A theory exists that the software upgrade might have been sabotaged by a disgruntled employee. The notion that an outsider hacked into Absolute's server and enabled some accounts to see cards face-up seems to be debunked by the overt manner in which these accounts employed their new powers. Surely, anyone smart enough to hack into Absolute's server would also be smart enough to slowly and quietly use their powers to bleed the resident high-stakes players of their bankrolls.
In a way, the poker community is extremely lucky that the operator(s) of these accounts was not bright enough to disguise their abilities. However, one shouldn't completely assume that the infected accounts simply "messed up" by playing too forthright. Another popular theory is that the firebomb approach was purposeful - a planned attack on Absolute Poker's integrity as an online cardroom.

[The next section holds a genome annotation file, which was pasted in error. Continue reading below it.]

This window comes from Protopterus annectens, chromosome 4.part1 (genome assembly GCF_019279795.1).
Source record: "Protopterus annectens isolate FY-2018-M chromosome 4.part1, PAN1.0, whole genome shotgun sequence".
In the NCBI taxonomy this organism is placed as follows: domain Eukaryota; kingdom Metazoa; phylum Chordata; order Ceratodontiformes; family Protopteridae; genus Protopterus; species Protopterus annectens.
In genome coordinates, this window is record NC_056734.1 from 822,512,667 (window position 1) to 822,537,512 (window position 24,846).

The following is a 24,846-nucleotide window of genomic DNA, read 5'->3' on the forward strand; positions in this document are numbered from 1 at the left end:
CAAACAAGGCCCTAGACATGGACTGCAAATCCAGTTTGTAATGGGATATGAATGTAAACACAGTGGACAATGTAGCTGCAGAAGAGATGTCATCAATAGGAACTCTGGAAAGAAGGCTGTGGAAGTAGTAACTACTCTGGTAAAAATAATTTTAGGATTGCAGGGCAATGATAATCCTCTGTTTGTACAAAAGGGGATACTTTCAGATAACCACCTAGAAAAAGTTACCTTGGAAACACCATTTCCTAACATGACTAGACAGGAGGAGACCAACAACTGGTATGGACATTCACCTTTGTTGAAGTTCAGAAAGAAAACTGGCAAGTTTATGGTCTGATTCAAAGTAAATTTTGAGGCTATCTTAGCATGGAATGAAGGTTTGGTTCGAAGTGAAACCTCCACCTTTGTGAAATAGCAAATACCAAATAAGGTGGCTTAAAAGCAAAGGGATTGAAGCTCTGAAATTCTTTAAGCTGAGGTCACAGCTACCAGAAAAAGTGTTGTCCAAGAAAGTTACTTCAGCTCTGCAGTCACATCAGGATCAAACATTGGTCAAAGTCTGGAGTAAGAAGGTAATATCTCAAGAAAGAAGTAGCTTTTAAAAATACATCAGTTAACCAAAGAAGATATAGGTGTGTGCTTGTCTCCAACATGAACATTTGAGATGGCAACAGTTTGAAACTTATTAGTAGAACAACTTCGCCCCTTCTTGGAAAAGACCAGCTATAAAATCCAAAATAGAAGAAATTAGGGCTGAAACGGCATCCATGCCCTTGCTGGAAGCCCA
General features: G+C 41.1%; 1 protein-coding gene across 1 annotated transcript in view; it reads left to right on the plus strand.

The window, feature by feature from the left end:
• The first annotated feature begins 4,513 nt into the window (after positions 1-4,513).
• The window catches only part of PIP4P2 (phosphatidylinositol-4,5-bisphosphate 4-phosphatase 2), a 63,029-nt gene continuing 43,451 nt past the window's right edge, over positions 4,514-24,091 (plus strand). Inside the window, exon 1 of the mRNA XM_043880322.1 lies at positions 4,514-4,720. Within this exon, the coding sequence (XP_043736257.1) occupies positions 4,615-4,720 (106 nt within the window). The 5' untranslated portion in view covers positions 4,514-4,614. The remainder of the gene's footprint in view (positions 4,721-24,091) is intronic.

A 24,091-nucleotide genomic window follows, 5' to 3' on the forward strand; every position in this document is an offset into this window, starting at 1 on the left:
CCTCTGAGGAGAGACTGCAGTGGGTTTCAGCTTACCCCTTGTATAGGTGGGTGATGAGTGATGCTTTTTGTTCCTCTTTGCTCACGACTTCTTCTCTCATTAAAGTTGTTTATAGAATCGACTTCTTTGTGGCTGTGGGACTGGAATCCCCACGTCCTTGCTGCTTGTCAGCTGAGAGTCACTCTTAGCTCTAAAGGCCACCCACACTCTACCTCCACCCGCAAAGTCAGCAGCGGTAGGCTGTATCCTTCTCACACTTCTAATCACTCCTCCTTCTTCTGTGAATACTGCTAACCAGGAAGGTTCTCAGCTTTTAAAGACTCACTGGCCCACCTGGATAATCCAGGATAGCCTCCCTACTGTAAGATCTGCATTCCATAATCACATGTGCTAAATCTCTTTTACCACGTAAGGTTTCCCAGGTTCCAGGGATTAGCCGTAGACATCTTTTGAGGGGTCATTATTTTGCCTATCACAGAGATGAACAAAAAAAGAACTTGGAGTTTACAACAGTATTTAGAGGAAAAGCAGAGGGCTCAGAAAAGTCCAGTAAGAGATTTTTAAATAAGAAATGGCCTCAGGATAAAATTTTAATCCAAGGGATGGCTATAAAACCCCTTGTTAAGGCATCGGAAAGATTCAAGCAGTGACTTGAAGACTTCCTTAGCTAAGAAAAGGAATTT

Management at Absolute Poker has so far handled this incident horribly. In a statement, they said the accounts being suspected of foul play have been temporarily frozen while they investigate the matter. However, they further stated that they "have yet to find any evidence of wrong doing," and that they, "have found no proof that they had any knowledge of other player's hole cards." Much of their statement reads like a generic reply sent to small-stakes players complaining about a bad beat. The full response from Absolute Poker is available in this this post from the 2+2 forums.
Part Three - What This Means For Poker